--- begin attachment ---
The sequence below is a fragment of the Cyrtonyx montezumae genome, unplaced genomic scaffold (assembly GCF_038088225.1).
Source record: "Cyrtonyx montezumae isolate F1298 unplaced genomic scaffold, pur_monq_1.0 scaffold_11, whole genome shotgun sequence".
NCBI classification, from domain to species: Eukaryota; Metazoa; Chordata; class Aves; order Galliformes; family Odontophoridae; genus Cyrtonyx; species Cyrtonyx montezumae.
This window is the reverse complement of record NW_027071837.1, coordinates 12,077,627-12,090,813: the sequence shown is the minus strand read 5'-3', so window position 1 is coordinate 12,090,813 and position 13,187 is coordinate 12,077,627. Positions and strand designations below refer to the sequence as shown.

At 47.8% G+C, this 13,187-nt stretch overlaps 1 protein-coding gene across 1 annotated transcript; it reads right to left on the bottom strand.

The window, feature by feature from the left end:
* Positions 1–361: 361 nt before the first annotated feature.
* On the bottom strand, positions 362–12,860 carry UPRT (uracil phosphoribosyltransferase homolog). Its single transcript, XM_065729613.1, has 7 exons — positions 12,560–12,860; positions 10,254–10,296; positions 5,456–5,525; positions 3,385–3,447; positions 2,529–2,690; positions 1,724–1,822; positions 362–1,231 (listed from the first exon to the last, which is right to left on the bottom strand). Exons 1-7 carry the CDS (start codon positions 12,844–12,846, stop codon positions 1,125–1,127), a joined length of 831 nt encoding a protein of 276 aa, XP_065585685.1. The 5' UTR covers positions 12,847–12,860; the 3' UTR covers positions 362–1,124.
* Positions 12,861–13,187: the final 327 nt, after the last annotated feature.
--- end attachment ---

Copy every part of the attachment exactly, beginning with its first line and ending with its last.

The sequence below is a fragment of the Cyrtonyx montezumae genome, unplaced genomic scaffold (assembly GCF_038088225.1).
Source record: "Cyrtonyx montezumae isolate F1298 unplaced genomic scaffold, pur_monq_1.0 scaffold_11, whole genome shotgun sequence".
NCBI classification, from domain to species: Eukaryota; Metazoa; Chordata; class Aves; order Galliformes; family Odontophoridae; genus Cyrtonyx; species Cyrtonyx montezumae.
This window is the reverse complement of record NW_027071837.1, coordinates 12,077,627-12,090,813: the sequence shown is the minus strand read 5'-3', so window position 1 is coordinate 12,090,813 and position 13,187 is coordinate 12,077,627. Positions and strand designations below refer to the sequence as shown.

At 47.8% G+C, this 13,187-nt stretch overlaps 1 protein-coding gene across 1 annotated transcript; it reads right to left on the bottom strand.

The window, feature by feature from the left end:
* Positions 1–361: 361 nt before the first annotated feature.
* On the bottom strand, positions 362–12,860 carry UPRT (uracil phosphoribosyltransferase homolog). Its single transcript, XM_065729613.1, has 7 exons — positions 12,560–12,860; positions 10,254–10,296; positions 5,456–5,525; positions 3,385–3,447; positions 2,529–2,690; positions 1,724–1,822; positions 362–1,231 (listed from the first exon to the last, which is right to left on the bottom strand). Exons 1-7 carry the CDS (start codon positions 12,844–12,846, stop codon positions 1,125–1,127), a joined length of 831 nt encoding a protein of 276 aa, XP_065585685.1. The 5' UTR covers positions 12,847–12,860; the 3' UTR covers positions 362–1,124.
* Positions 12,861–13,187: the final 327 nt, after the last annotated feature.